Tortosa

Every corner of the beautiful old town is steeped in history. The Iberians chose to settle in what is now the capital of the Baix Ebre region. In fact, historians believe that it may had been the enigmatic and important city of Hibera. If that was indeed the case, the Ebro (Iber) river and the entire peninsula were named after the city. As proof of its splendid past, which saw Romans, Muslims, Jews and Christians pass through, Tortosa boasts the impressive Suda Castle, Saint Mary’s Cathedral and some elegant Modernist buildings. It isn’t known as the city of three cultures (Jewish, Arab and Christian) for nothing. Tortosa experienced its golden age during the Renaissance (16th century).

The Ebro river is one of Tortosa’s great treasures. The river passes through the city centre and can be seen from its bridges and riverside walks, which provide the perfect opportunity to observe and appreciate it. Its residents have a profound affinity with this river, which plays a special, inescapable role in their lives. Visitors can also experience the Ebro’s special charm on board Lo Sirgador, Tortosa’s felucca, as they take a tour of the river and its scenery. Experiencing a sunset on board Lo Sirgador and contemplating the river as the sun disappears behind the Els Ports massif is truly a once-in-a-lifetime experience.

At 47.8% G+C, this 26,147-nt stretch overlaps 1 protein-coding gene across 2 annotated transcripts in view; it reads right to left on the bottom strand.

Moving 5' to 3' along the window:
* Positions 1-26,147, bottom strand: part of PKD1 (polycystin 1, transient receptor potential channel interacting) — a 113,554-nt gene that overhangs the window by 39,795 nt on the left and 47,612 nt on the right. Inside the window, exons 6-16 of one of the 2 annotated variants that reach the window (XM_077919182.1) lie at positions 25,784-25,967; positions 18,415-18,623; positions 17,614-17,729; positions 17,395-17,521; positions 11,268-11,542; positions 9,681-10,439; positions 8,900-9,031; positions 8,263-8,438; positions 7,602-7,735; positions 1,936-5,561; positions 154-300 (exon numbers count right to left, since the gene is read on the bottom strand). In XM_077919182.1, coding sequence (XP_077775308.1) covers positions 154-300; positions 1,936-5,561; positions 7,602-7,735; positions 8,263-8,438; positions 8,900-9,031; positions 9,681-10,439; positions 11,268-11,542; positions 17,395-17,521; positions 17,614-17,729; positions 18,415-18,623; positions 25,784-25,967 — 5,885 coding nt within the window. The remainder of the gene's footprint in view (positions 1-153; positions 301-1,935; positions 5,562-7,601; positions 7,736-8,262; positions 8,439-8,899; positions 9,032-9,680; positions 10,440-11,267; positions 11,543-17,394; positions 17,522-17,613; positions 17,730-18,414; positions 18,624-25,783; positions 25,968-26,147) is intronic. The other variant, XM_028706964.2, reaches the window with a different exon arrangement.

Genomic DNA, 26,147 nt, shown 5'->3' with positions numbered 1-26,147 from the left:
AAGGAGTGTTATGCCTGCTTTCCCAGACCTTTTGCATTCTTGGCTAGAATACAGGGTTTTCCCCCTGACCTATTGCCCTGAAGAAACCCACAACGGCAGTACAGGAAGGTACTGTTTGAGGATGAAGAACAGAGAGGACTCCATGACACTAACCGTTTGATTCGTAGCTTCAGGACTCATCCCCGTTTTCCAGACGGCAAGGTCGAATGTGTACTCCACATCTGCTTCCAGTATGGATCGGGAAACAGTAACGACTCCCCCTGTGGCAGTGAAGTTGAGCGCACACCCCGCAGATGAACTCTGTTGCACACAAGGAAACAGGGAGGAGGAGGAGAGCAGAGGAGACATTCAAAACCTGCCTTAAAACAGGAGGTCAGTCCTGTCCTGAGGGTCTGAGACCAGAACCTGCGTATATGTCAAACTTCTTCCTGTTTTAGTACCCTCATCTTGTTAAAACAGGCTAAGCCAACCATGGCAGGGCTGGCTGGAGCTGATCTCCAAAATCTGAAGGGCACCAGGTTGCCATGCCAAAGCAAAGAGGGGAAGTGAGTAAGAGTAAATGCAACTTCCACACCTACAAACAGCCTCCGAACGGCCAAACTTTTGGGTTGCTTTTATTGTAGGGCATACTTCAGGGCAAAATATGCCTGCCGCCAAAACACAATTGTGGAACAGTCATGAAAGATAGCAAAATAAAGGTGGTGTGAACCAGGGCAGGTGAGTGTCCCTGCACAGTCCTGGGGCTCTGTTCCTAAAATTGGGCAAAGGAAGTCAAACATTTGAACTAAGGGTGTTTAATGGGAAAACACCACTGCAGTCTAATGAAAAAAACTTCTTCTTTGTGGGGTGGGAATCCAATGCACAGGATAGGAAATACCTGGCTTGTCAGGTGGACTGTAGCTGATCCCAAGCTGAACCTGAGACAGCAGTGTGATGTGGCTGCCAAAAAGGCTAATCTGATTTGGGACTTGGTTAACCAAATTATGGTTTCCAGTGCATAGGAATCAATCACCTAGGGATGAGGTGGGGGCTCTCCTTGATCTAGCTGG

Tortosa is straddled by two natural parks, the Ebro Delta and the Els Ports Natural Park, and is located in the heart of the Terres de l’Ebre, declared a Biosphere Reserve by UNESCO. Its proximity to such natural wealth, which is reflected in its beaches and mountain landscapes, makes Tortosa the ideal destination to explore the whole area. Tortosa is surrounded by nature and offers a whole range of outdoor options, such as going on a bike ride along the Green Route, hiking in the mountains and enjoying a boat trip along the river or the delta.

Historically speaking, Tortosa is unique and different. Tortosa is one of the few places where the three great monotheistic cultures and religions coexisted in the Middle Ages: Christian, Muslim (Saracen) and Hebrew (Jewish). In 1148, once Ramon Berenguer IV had captured the city from the Muslims who had dominated it since the 8th century, the Saracen community was allowed to stay in it, like the Jews who had settled in Tortosa during the Roman period. The three communities coexisted relatively peacefully in Tortosa for centuries.